Our Opinion: 2014
Indonesian election results due
On 9th July, the Indonesian Presidential elections took place. The results will be known next week after counting almost 200 million votes. and it will be pivotal to the country’s direction.
The business community’s favourite candidate is Joko Widodo (known as ‘Jokowi’). His poll lead fell sharply in the days before the vote, unsettling Jakarta’s Composite Index.
The Economist reported last week that Jokowi (a popular governor of Jakarta) has “forged a reputation for can-do competence and clean government.” In the election campaign, he suggested he may cut fuel subsidies that have strained the government budget, and promised to improve education. Whilst his recent rhetoric has been more protectionist, it is still much more attractive to the business community than the nationalist attitude of his opponent, Prabowo Subianto.
Subianto is a former general, who is suspected of human right abuses. He plans to double the national debt to 50% of GDP and stimulate growth with borrowed money. That would frighten foreign investors. It would be particularly un-settling since Indonesia has a current account deficit that needs to be plugged with foreign money.
Tai Hui of JP Morgan Asset Management points out that the winner is unlikely to be able to deliver their programmed anyway, since he won’t have strong support in a divided Parliament.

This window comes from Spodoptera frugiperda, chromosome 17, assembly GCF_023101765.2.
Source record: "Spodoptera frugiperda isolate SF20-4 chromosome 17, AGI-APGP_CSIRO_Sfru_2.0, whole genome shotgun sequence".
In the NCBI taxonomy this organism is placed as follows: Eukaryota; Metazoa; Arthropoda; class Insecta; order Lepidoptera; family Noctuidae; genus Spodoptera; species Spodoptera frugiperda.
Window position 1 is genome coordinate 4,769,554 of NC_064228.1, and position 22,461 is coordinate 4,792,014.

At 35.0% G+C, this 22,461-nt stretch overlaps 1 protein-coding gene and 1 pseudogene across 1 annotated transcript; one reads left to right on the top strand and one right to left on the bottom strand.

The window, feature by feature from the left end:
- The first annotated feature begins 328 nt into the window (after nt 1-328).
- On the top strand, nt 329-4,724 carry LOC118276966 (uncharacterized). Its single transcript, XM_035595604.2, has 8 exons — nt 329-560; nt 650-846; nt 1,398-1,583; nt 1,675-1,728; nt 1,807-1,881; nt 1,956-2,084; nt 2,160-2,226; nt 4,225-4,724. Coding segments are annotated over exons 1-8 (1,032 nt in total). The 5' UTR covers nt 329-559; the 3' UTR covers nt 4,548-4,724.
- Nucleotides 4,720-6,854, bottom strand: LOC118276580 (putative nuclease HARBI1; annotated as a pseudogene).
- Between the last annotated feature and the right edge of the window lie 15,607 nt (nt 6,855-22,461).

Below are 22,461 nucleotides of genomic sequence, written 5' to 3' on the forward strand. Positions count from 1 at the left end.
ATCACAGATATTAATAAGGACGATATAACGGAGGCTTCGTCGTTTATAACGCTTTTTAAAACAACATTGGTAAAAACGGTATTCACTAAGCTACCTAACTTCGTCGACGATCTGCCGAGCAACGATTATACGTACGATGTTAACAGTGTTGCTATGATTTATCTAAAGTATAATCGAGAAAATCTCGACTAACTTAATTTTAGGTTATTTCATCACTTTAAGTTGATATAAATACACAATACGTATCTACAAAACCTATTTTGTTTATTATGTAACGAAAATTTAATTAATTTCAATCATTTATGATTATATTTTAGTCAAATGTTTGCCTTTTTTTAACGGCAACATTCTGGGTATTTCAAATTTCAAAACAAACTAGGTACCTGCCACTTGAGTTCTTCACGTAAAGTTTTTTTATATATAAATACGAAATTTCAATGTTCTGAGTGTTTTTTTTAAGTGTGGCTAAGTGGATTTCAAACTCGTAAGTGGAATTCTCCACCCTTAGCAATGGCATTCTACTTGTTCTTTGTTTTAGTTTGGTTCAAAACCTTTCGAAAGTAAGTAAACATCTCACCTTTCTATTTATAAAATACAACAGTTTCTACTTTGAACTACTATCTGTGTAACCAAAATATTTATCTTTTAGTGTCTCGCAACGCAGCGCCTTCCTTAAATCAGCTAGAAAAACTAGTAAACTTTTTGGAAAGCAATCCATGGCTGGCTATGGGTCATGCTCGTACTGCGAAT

The current government has laid solid foundations by reducing debt and inflation after the dictatorship ended in 1998. Public debt slid from 150% of GDP to 25%, and inflation is in the mid-single digits. However, the government is still seen as being more corrupt than even Egypt or Kosovo, and poor infrastructure is a major obstacle to growth.
Structural change has long been needed to improve Indonesia’s growth potential. However, healthy commodity exports and plenty of Western cash avoided an earlier crisis. However, growth is now falling so the economy needs underpinning with reducing red tape and corruption.
Indonesia will need foreign help to exploit its many assets. It has plenty of raw materials, and a young population (26% are under 15) that is expected to produce 141m middle-class consumers by 2020. Household debt is low, suggesting there is plenty of scope for consumption to grow. The economy is also well balanced, since domestic consumption provides well over half of its GDP – a powerful counter weight to weakening exports.
The market could well fall after the election result which may be a good opportunity to introduce, or increase, exposure to Indonesia in a portfolio, for those with a long-term view.